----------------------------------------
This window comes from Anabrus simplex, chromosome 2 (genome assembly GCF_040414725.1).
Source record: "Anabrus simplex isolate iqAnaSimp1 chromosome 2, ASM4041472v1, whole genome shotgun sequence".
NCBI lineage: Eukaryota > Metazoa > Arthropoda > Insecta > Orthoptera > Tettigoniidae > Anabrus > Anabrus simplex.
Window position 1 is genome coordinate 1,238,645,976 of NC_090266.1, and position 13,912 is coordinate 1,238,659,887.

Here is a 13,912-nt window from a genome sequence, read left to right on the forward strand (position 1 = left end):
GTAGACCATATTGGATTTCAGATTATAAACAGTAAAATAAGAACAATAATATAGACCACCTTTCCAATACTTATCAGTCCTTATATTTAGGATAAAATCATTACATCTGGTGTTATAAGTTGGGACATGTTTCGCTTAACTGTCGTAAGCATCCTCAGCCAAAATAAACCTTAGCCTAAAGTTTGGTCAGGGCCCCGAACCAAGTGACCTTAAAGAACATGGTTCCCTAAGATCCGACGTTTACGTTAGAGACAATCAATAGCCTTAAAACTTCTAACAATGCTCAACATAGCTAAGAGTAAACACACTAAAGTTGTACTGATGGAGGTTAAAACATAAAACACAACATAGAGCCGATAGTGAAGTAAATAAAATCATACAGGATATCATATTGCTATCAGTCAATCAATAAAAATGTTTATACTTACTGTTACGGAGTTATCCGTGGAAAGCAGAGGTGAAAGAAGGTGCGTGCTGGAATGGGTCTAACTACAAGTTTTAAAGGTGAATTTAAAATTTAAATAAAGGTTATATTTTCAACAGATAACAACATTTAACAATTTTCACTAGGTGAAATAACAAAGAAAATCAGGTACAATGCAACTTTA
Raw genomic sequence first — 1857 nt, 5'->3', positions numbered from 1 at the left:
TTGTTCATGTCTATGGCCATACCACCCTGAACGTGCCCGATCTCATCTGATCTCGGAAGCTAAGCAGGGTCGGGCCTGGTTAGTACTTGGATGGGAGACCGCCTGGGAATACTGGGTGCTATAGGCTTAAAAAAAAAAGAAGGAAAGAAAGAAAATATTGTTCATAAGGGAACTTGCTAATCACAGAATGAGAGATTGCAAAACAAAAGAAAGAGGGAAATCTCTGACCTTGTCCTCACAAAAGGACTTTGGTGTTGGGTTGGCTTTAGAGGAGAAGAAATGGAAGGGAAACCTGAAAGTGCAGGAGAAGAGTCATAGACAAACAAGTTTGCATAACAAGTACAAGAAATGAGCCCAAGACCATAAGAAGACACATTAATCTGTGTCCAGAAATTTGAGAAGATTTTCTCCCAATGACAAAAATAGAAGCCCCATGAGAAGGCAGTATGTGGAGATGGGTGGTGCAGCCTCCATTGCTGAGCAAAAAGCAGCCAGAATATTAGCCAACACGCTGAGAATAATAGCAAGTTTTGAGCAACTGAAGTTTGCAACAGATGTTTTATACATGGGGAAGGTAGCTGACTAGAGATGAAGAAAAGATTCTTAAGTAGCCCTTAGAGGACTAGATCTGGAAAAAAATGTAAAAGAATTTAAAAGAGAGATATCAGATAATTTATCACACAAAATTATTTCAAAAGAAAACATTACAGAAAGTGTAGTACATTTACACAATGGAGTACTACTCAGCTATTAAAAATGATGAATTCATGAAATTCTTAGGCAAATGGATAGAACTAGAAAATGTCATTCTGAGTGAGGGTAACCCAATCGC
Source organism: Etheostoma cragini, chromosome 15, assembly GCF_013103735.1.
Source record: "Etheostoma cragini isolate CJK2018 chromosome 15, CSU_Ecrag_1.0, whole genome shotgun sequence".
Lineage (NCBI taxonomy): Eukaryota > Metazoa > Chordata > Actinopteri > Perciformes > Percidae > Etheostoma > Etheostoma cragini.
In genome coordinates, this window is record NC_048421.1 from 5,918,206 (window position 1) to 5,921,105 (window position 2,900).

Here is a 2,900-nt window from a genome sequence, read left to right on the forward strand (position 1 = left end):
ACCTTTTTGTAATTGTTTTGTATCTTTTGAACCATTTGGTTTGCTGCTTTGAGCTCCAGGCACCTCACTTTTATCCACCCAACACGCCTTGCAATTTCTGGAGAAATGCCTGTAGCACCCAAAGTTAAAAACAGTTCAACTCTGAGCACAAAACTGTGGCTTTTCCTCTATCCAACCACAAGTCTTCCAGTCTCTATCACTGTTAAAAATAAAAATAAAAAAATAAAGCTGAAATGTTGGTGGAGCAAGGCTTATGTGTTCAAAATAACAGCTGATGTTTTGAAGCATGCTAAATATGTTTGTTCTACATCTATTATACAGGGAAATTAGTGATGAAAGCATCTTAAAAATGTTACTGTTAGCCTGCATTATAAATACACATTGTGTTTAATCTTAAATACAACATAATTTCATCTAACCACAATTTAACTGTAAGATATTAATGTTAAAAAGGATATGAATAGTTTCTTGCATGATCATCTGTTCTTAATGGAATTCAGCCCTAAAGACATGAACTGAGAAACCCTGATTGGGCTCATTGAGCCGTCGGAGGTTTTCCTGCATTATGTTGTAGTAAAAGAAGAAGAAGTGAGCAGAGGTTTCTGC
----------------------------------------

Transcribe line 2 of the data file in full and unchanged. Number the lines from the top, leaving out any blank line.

Source record: "Anabrus simplex isolate iqAnaSimp1 chromosome 2, ASM4041472v1, whole genome shotgun sequence".